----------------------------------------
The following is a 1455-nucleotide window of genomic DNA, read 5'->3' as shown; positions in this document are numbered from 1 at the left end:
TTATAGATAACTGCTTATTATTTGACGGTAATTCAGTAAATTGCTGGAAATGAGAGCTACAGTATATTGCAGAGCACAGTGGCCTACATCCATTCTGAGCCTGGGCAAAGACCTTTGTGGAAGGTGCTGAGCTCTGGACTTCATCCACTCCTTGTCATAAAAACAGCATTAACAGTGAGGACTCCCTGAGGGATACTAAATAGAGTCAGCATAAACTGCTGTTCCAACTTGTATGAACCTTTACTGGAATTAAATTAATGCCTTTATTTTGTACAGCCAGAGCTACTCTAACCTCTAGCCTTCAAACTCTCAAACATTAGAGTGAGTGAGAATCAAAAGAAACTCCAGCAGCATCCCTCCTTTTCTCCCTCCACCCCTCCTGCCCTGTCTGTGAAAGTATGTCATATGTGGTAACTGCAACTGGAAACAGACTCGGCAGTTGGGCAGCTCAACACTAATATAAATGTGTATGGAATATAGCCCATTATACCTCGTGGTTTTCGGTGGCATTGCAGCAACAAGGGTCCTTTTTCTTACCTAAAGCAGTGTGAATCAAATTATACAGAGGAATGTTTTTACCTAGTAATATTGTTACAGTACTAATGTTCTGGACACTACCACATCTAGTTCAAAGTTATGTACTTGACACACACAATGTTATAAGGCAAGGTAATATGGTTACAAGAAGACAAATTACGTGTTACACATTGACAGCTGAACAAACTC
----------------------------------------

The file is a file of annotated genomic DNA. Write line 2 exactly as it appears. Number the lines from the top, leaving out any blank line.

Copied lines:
TTATAGATAACTGCTTATTATTTGACGGTAATTCAGTAAATTGCTGGAAATGAGAGCTACAGTATATTGCAGAGCACAGTGGCCTACATCCATTCTGAGCCTGGGCAAAGACCTTTGTGGAAGGTGCTGAGCTCTGGACTTCATCCACTCCTTGTCATAAAAACAGCATTAACAGTGAGGACTCCCTGAGGGATACTAAATAGAGTCAGCATAAACTGCTGTTCCAACTTGTATGAACCTTTACTGGAATTAAATTAATGCCTTTATTTTGTACAGCCAGAGCTACTCTAACCTCTAGCCTTCAAACTCTCAAACATTAGAGTGAGTGAGAATCAAAAGAAACTCCAGCAGCATCCCTCCTTTTCTCCCTCCACCCCTCCTGCCCTGTCTGTGAAAGTATGTCATATGTGGTAACTGCAACTGGAAACAGACTCGGCAGTTGGGCAGCTCAACACTAATATAAATGTGTATGGAATATAGCCCATTATACCTCGTGGTTTTCGGTGGCATTGCAGCAACAAGGGTCCTTTTTCTTACCTAAAGCAGTGTGAATCAAATTATACAGAGGAATGTTTTTACCTAGTAATATTGTTACAGTACTAATGTTCTGGACACTACCACATCTAGTTCAAAGTTATGTACTTGACACACACAATGTTATAAGGCAAGGTAATATGGTTACAAGAAGACAAATTACGTGTTACACATTGACAGCTGAACAAACTC